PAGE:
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Fred Jewell and “The Screamer”

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Frederick Alton (Fred) Jewell (May 28, 1875 – February 11, 1936) was a prolific musical composer of band and circus music in the early twentieth century who wrote over 100 marches and screamers.  Jewell was born on May 28, 1875, in Worthington, Indiana.  He became interested in music at a young age, learning a number of instruments, including cornet, violin, clarinet, trombone, piano, and calliope; but as a performer, he is best remembered as a virtuoso euphonium player.  At the age of 16, he ran away from home and joined the Gentry Bros. Dog & Pony Show as a euphonium player. He also played the calliope. After making excellent impressions with successful circus officials, Jewell rose through the ranks. He eventually landed himself as the leader of the Ringling Bros. and Barnum & Bailey Circus band (like Karl King, another successful American composer of his time). He also played in or directed the Hagenbeck-Wallace Circus and the Sells-Floto Circus.  Jewell’s first composition was published in 1897.  Some of his early circus marches include “Battle Royal” (1909), “Floto’s Triumph” (1906), “Quality Plus” (1913), and “E Pluribus Unum” (1917).

In the off-season Jewell led various theatrical stock company bands, theater orchestras, and church ensembles near his Indiana hometown.  He retired from circuses in 1918 and traveled to Iowa, where he lived until 1923, taking leadership of the Iowa Brigade Band in Fairfield.  Then at Oskaloosa, he organized the first high school band in 1919.  From there he began his own publishing company in 1920 and moved back to his hometown of Worthington, IN, in 1923, where he served as high school band director, as well as a steady composer of band music.  He led the Murat Temple Shrine Band of Indianapolis.   In total, he composed over 100 marches, along with several overtures, waltzes, novelties, and other works. He directed other local bands in Florida, such as the Tampa municipal band, and Indiana also.   Some of his later marches include “Supreme Triumph” (1920), “The Screamer” (1921), and “The Old Circus Band” (1923).  Highly esteemed by his peers, Jewell was elected to membership in the American Bandmasters Association.  He died on February 11, 1936, at the age of 61 in Worthington.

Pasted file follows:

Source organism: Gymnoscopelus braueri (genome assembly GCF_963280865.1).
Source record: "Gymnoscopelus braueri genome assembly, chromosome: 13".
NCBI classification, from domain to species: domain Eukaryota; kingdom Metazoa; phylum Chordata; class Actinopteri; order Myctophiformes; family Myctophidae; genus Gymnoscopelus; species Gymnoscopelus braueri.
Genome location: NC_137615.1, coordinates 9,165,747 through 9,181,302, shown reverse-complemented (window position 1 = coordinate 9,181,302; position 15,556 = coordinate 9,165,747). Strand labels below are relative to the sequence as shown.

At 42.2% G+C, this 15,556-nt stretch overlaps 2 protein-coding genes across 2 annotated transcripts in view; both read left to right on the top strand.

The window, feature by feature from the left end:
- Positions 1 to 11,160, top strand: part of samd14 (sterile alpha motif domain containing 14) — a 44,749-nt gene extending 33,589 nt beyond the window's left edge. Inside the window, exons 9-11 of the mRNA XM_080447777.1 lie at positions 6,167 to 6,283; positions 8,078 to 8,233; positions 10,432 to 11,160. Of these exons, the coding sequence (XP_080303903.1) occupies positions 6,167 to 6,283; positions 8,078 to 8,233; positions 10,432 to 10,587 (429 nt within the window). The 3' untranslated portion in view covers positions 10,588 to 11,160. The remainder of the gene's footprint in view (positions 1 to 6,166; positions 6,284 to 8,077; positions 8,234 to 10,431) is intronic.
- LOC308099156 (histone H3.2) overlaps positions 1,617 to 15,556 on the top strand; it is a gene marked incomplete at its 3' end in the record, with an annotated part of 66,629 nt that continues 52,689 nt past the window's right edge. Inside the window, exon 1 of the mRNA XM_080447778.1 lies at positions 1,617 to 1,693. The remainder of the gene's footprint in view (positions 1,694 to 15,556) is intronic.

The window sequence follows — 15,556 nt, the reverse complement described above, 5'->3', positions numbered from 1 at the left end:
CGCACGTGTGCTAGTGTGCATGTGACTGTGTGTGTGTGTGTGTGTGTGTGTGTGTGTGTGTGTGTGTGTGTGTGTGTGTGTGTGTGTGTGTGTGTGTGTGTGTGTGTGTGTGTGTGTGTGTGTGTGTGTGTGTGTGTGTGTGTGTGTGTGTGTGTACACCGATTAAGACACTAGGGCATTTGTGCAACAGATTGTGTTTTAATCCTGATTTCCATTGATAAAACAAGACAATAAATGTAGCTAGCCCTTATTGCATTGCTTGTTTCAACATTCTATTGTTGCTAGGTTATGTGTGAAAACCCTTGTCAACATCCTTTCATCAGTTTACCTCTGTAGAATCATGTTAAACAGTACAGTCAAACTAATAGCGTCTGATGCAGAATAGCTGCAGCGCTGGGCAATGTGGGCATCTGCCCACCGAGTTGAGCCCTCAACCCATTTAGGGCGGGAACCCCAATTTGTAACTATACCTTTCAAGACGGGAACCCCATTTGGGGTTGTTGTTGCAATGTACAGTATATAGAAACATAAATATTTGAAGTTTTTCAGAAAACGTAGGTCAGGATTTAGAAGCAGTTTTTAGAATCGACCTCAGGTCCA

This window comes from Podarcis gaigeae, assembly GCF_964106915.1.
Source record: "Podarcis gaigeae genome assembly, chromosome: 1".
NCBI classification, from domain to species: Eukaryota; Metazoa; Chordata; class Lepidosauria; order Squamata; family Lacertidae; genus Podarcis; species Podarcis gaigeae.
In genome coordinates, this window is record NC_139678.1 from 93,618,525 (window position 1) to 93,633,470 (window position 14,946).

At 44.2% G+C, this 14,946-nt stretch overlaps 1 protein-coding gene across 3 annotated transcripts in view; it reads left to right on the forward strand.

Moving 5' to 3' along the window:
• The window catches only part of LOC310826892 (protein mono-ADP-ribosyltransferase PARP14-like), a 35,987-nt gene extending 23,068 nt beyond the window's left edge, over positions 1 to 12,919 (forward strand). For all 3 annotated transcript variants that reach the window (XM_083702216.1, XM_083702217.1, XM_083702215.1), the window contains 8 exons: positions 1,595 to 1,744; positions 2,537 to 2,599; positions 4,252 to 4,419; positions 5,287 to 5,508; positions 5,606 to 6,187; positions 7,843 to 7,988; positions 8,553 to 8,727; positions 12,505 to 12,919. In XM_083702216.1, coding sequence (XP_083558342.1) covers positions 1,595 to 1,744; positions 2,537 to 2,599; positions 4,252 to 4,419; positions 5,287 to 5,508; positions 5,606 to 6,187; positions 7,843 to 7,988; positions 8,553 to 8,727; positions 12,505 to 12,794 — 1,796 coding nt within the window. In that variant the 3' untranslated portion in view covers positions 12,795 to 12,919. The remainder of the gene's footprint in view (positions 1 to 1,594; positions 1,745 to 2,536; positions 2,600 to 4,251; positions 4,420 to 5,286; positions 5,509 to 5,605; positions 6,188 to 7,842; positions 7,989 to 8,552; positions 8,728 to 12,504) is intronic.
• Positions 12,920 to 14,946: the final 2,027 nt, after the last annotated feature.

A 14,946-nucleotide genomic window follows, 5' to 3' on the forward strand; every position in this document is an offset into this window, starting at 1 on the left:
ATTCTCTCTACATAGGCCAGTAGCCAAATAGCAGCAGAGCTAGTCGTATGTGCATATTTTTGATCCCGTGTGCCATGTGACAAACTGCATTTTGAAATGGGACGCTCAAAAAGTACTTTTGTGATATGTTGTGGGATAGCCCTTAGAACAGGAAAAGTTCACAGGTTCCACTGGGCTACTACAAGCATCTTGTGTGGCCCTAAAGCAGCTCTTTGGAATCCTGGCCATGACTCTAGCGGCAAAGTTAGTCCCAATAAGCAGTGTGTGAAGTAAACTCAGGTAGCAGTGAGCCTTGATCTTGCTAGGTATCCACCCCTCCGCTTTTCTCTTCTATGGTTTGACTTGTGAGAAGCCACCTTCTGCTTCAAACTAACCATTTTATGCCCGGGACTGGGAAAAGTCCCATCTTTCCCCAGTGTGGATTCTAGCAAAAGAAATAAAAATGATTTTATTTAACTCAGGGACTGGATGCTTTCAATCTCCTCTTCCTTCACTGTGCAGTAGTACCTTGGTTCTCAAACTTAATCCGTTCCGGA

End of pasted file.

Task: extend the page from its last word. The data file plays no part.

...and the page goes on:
My collection includes the following works by Fred Jewell:

                E Pluribus Unum.

The Screamer.

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